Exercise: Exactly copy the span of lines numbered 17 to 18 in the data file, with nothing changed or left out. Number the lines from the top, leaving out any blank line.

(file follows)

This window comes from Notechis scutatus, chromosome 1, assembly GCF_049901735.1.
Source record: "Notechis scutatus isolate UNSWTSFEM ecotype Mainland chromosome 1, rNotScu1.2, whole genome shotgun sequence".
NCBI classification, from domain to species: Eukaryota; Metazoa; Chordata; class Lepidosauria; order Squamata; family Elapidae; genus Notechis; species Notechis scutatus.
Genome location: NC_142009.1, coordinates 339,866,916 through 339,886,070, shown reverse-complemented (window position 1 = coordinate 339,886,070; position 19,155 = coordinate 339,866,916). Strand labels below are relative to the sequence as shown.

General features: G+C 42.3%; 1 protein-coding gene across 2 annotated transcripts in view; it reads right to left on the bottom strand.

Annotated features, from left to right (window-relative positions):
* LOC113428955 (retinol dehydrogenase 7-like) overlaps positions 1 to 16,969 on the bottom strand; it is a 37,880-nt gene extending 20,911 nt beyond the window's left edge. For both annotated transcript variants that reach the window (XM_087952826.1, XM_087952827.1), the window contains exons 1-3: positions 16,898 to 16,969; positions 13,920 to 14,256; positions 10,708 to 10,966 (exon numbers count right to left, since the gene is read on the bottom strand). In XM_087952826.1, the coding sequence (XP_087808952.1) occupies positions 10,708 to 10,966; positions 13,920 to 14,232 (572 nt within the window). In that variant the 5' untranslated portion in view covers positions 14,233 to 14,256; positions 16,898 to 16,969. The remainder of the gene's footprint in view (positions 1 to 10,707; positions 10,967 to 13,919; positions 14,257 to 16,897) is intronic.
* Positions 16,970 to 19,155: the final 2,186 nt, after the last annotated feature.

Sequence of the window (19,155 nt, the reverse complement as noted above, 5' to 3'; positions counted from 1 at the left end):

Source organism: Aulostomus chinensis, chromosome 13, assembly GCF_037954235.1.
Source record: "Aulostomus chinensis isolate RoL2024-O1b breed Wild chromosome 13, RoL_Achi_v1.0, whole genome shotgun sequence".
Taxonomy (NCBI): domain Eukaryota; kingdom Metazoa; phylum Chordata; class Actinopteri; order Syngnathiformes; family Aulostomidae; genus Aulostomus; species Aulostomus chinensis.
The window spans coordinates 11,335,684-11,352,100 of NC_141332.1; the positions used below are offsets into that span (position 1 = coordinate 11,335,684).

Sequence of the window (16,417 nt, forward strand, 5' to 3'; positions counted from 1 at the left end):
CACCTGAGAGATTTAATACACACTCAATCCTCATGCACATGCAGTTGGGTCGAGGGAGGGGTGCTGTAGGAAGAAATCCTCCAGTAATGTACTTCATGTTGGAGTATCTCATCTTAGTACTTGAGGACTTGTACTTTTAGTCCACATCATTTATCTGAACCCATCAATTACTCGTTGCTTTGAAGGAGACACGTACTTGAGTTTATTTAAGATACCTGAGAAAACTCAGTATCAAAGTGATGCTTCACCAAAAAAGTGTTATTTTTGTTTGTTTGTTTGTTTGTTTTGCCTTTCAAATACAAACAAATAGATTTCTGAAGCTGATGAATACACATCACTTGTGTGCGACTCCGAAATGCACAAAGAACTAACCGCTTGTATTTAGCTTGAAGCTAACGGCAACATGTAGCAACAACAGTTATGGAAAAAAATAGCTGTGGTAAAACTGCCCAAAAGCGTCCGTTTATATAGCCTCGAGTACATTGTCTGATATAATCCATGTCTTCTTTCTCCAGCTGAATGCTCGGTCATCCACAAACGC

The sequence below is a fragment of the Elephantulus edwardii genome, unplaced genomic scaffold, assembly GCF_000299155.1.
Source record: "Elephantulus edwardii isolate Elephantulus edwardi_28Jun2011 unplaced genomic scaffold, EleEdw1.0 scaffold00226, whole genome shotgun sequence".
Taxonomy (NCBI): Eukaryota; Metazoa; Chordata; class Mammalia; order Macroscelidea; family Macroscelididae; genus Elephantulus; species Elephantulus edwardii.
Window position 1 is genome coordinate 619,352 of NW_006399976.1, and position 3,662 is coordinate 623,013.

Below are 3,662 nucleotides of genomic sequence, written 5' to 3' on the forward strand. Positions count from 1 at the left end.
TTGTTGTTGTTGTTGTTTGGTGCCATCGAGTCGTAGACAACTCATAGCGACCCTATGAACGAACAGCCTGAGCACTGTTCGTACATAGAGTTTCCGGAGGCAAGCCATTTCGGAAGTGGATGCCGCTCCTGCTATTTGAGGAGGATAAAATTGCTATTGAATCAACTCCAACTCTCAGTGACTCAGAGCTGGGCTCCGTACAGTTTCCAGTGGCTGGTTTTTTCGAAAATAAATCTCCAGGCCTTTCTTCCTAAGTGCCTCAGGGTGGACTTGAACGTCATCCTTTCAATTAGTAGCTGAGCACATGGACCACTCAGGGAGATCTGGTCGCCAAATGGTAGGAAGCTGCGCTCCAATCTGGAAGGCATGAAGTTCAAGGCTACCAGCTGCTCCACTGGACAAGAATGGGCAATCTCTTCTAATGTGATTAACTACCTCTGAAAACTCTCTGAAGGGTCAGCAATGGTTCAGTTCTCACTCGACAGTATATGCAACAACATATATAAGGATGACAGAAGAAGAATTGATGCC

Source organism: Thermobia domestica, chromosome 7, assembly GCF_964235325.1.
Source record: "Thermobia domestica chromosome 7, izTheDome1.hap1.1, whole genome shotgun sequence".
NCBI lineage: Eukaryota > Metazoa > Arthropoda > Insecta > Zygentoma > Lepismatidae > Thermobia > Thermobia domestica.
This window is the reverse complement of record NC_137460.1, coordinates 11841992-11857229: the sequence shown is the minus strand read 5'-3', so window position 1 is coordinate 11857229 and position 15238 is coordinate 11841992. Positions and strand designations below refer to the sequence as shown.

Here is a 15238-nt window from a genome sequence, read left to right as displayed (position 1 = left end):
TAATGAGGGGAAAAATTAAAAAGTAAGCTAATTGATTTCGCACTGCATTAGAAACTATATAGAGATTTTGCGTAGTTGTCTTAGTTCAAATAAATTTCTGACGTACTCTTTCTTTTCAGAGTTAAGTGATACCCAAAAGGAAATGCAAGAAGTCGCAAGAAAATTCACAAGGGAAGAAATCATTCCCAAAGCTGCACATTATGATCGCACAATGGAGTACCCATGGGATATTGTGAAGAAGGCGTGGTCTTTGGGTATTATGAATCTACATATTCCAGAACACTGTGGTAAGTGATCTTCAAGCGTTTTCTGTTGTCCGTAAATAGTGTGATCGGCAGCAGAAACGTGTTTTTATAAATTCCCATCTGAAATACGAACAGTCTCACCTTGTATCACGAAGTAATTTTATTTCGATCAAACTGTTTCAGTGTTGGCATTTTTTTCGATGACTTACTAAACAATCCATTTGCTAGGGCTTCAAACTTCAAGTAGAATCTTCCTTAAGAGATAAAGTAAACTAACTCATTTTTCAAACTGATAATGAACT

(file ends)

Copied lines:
Source record: "Elephantulus edwardii isolate Elephantulus edwardi_28Jun2011 unplaced genomic scaffold, EleEdw1.0 scaffold00226, whole genome shotgun sequence".
Taxonomy (NCBI): Eukaryota; Metazoa; Chordata; class Mammalia; order Macroscelidea; family Macroscelididae; genus Elephantulus; species Elephantulus edwardii.